Every minute you spend in planning saves 10 minutes in execution; this gives you a 1,000 percent return on energy!

Brian Tracy, author and motivational speaker

Progress towards achieving SMART goals needs a clear structure. This can be done through an action plan. The employee should work closely with their immediate manager to put this plan together. This way, everyone is clear on expectations at each step of the plan.

An action plan can be broken down into the following sections:

Outcome and results

Include a brief summary of the expected outcome at the top of the action plan. This will keep the overall results intended at the forefront of your mind.

Action steps and timeline

Detail the steps to be taken in this section in chronological order. If this requires liaising with other people, add the dates for upcoming meetings here. If you’re using performance management software, you should schedule these in advance and set notifications for everyone involved.

Support network

List the people who can help you to achieve your SMART objectives. This could be a mentor or coach, colleagues with relevant skills, or people outside the company such as training course leaders.

Potential obstacles

In this section, list all potential obstacles to the successful completion of the objective. This could be personal obstacles (not knowing a certain task), or external obstacles such as unresponsive clients. Understanding where obstacles to success lie makes it easier to plan around them. 

Adjustments

Planning ahead means foreseeing potential adjustments down the line. If things start to go wrong, can you switch tracks and avoid failure? We’ll discuss the concept of adjusting your SMART goals in more detail later.

4. Break down your goal into smaller steps that can be easily tracked

Goals are much easier to achieve when they are broken down into easy to manage smaller steps. This prevents them from becoming overwhelming and gives employees something to aim at over the short term. This is as relevant for personal goals such as losing weight as it is for professional goals.

In her article for the Harvard Business Review, Why We Procrastinate When We Have Long Deadlines, Meng Zhu explains:

“Longer deadlines can lead workers to think an assignment is harder than it actually is, which causes them to commit more resources to the work. This, in turn, increases how much they procrastinate and their likelihood of quitting.”

Zhu goes on to explain how “when deadlines are distant, managers can shift people’s attention away from the deadline and toward the final outcomes of everyday tasks. Reminding employees of the final payoffs of different tasks is an effective way to do this.”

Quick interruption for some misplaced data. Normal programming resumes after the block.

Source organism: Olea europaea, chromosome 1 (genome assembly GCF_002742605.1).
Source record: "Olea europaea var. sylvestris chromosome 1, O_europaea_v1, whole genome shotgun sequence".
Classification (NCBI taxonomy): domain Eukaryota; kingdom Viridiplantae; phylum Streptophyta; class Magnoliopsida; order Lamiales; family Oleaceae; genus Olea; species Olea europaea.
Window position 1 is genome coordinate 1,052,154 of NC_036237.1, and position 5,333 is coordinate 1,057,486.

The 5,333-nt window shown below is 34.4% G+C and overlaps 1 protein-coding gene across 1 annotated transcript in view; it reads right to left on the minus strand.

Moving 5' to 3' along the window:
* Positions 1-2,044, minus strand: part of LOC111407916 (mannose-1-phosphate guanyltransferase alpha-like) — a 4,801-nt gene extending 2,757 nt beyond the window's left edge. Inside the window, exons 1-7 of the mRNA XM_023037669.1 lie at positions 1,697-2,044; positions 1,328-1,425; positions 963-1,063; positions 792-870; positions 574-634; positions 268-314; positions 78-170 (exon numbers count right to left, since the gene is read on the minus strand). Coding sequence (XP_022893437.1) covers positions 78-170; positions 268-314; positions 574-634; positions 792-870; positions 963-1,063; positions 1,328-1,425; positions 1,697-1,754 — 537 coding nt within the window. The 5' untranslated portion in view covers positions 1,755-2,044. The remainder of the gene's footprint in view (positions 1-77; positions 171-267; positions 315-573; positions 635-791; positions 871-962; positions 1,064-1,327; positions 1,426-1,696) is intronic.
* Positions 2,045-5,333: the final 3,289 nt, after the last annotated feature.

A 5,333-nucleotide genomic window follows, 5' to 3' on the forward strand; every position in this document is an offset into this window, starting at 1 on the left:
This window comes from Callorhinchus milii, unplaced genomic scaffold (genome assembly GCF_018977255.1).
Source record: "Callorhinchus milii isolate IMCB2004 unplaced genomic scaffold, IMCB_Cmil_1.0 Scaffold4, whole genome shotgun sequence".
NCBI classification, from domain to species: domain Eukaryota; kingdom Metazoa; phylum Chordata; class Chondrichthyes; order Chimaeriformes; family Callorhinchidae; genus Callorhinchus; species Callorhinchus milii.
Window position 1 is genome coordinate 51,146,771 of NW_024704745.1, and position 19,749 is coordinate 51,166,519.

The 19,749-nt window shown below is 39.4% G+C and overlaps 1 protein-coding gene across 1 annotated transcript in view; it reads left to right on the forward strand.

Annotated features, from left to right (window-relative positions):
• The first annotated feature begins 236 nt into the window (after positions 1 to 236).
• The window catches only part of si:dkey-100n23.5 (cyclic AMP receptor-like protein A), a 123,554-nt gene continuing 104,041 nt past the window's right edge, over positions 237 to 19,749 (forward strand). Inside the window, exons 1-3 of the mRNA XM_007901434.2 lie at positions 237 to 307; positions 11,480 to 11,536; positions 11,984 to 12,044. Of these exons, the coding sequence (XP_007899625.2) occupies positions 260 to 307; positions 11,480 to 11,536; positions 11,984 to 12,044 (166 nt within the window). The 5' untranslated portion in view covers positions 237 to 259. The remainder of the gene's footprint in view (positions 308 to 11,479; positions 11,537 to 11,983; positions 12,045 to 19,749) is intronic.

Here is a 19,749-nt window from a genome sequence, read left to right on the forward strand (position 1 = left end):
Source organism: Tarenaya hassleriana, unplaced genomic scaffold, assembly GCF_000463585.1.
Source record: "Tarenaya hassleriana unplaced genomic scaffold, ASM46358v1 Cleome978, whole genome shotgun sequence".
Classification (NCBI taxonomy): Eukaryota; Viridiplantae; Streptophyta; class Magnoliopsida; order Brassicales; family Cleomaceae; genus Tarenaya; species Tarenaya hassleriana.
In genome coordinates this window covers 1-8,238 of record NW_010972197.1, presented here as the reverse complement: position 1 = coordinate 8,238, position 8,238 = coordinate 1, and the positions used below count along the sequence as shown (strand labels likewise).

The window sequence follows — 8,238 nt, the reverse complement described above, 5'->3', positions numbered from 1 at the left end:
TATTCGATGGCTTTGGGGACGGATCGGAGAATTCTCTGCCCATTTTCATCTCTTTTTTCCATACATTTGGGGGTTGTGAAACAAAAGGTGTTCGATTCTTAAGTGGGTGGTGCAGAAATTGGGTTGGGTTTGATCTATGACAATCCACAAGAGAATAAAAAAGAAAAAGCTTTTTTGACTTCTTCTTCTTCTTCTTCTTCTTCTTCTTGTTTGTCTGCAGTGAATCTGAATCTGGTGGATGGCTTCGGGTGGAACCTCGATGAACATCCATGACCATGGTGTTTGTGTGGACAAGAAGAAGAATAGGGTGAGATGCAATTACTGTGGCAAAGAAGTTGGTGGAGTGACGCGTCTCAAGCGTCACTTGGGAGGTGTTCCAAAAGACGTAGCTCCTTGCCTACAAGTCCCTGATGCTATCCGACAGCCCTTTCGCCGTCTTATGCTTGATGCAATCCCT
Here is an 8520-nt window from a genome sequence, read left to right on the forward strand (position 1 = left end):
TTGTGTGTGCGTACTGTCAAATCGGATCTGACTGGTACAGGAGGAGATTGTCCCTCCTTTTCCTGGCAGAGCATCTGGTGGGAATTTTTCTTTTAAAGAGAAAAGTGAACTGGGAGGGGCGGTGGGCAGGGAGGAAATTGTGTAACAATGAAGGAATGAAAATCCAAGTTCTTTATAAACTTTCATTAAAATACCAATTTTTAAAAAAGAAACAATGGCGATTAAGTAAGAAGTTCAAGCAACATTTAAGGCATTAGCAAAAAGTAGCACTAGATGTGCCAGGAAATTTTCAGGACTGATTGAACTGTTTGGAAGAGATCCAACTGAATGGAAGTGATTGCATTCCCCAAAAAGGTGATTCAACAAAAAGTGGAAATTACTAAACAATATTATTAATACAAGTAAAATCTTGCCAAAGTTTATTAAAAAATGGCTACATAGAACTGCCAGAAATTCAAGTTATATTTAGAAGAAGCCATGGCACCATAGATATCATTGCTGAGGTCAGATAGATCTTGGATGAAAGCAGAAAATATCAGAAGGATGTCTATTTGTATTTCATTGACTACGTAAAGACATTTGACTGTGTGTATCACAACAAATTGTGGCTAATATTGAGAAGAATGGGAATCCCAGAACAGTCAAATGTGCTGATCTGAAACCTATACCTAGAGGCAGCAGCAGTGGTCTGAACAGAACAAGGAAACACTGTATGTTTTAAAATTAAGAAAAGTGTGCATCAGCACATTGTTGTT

One of the key aspects of how to set SMART objectives involves breaking them down into easily managed smaller steps. Performance management software can be used to monitor each of these steps in real-time. By using a dashboard feature, employees can view progress on a daily basis and understand their priorities.

5. Set a deadline for achieving your goal

Open-ended goals can be useful in some situations, for instance when developing soft skills. However, as a general rule of thumb, you should always set clear deadlines and any goals and objectives you set. 

As we’ve touched on earlier, these can also be broken down into milestones. The employee can use these to see what progress is being made before the final deadline arrives.

When setting deadlines, consider:

  • Any training which may be required. If so, how long do you expect this to take.
  • Reliance on third parties for support to accomplish your goals. This could be a factor in how long it will take to achieve.
  • Overestimating your deadline. Some additional leeway when appropriate can help relieve pressure and ensure a quality end result.
  • Prioritising goals by sensitivity. The time-bound aspect of SMART objectives applies to order of importance as well as overall deadlines.
  • Anything else you have scheduled. Other expectations may clash with your SMART objectives. Check your calendar to make sure there are no conflicts.

Once you’ve considered all the variables you can set a firm deadline for both the overall SMART objective and any relevant milestones.

6. Revisit and adjust your goals as needed

It’s a good idea to revisit and review your SMART objectives on a regular basis. This gives you opportunities to revise expectations, adjust milestones, and make sure it still fits the criteria. 

Performance management software offers a range of tools to help you to revise and adjust your SMART goals.

Objectives and key results (OKRs) tracking

Objectives and key results can be used to input and track SMART objectives. Any milestones set can be included, while progress towards goals can be measured in a variety of ways. This progress can be expressed as a percentage or a simple yes/no, with alerts sent to indicate upcoming milestones.

Real-time feedback

Performance management software allows for proactive feedback. Managers and team leaders can keep an eye on employee progress towards SMART goals and step in when things veer off track. 

One2one check-ins

Regular one2one check-ins are an effective way to keep on top of any issues relating to SMART goals. These can be scheduled through performance management software to make sure they are held consistently. Such meetings help keep employees engaged on the task at hand and can be used to adjust goals when necessary.